Twitter Inaccessible in Egypt Amid Ongoing Protests

Reports coming out of Egypt today indicate that Twitter has become inaccessible in the country amid civil unrest in the country. TechCruch cited Herdict reports today as they continue covering the protests in real time. Fourteen inaccessibility reports for Twitter in Egypt were filed on Herdict just today, with 16 total coming from the country overall.

According to the same article, protestors in Egypt are resorting to third-party clients to continue Tweeting despite the block, although telecom giant Vodafone claims that no active ban has occurred and that high traffic is to blame for the inaccessibility. CNET attempted to contact Twitter about the alleged block this morning, but the company redirected them to Herdict. In an interview with the author, Digital Democracy Co-Director Mark Berlinsky offered his opinion about the Twitter take-down in Egypt, saying:

“Hard to say whether or not it’s just getting overloaded though…(physically severing) Internet was done in Burma after a while but it usually leads to international uproar. What they generally do is slow down the signal to a crawl, as they did in Iran, which they can then say was infrastructure failure or any other made up excuse.”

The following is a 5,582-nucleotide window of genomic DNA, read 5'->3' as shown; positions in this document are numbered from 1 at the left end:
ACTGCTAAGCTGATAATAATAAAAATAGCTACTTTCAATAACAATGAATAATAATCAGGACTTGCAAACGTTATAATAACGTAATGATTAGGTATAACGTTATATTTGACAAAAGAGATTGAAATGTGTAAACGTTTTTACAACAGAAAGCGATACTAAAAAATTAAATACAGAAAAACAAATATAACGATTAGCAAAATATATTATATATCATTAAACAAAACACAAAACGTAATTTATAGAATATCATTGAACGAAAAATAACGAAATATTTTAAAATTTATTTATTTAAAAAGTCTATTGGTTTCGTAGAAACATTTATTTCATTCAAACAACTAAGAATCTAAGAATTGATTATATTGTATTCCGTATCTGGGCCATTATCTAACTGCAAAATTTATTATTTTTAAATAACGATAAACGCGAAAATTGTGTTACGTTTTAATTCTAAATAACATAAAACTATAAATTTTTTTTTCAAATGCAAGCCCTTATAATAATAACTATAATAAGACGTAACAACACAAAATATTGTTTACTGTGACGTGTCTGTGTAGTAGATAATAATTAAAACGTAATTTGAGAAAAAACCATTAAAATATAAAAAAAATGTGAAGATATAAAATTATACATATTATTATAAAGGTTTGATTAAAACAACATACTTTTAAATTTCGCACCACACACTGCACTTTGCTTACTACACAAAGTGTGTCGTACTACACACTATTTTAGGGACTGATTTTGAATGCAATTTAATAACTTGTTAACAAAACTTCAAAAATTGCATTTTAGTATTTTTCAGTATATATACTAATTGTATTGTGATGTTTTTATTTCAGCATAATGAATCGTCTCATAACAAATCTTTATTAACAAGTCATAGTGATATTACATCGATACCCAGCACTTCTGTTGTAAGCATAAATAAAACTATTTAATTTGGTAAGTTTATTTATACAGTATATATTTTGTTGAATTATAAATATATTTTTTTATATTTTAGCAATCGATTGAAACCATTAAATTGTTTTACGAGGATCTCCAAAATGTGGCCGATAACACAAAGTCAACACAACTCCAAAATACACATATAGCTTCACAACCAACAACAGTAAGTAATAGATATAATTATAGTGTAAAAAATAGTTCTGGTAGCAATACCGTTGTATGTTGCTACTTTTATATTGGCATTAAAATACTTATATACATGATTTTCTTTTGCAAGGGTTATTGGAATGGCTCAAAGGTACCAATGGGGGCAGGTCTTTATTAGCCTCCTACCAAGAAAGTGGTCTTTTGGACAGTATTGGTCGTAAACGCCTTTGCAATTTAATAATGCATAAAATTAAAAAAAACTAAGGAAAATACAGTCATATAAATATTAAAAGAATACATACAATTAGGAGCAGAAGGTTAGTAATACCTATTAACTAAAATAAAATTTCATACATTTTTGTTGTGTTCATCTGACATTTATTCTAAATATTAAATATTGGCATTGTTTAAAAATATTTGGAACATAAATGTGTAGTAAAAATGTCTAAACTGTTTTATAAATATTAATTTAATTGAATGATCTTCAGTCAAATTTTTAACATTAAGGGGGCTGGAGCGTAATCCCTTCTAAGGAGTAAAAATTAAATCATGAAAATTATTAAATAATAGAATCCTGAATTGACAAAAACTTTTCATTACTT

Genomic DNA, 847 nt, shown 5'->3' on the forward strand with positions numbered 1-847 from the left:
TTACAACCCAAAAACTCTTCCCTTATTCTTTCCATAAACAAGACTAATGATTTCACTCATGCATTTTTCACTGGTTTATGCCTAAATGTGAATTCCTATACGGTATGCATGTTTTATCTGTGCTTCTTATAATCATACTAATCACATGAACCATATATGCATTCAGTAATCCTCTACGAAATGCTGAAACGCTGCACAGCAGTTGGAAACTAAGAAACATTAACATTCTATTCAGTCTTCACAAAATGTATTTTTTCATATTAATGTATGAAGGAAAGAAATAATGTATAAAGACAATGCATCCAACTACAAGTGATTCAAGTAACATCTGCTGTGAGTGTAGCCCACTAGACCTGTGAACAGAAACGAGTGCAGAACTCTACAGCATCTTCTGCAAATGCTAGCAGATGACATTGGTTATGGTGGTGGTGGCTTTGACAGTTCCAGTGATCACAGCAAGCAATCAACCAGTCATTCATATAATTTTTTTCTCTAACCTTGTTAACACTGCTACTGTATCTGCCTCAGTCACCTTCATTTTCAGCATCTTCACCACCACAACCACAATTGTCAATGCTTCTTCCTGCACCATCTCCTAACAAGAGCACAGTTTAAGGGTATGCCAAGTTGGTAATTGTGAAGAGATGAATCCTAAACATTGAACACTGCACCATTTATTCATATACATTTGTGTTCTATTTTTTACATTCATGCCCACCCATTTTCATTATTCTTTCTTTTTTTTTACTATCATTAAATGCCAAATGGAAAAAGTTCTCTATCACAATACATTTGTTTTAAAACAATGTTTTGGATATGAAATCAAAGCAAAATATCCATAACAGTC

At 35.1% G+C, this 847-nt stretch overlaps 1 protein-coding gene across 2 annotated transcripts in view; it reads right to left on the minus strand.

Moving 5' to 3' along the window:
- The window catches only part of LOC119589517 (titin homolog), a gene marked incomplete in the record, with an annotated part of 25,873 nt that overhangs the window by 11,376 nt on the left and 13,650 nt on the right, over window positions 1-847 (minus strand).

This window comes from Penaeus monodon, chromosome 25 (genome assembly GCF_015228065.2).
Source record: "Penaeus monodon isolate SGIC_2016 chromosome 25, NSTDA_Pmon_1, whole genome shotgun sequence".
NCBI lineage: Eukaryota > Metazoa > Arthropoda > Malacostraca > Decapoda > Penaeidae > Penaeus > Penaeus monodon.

Several verified sources in Egypt have been updating their accounts and suggest that the violence on the street continues. Mostafa Hussein, a physician in Cairo, suggested a dire medical response to victims of the protest, tweeting:

@Ssirgany: RT @moftasa: take injured to hospitals in a group of people docs areuseless with no equipment or pharmacies.

Moreover, more planned protests are in the works, as demonstrated by Rassd News Network’s tweet today:

Students of Cairo university about organizing demonstration tomorrow to participate in the wrath revolution

The Guardian UK reports that the nation’s citizens, inspired by recent domestic protests against the Tunisian government, have also taken to the streets today demanding that President Hosni Mubarak step down as president. Widespread poverty and high unemployment are also driving the protests with most of the blame placed on the corrupt government.

For more information, visit Herdict’s Country Report on Egypt.

About the Author: Qichen Zhang

Qichen is an undergraduate studying Social Studies at Harvard College. Besides Herdict, she blogs for the Berkman Center's OpenNet Initiative and Blogging Common. She can be reached at

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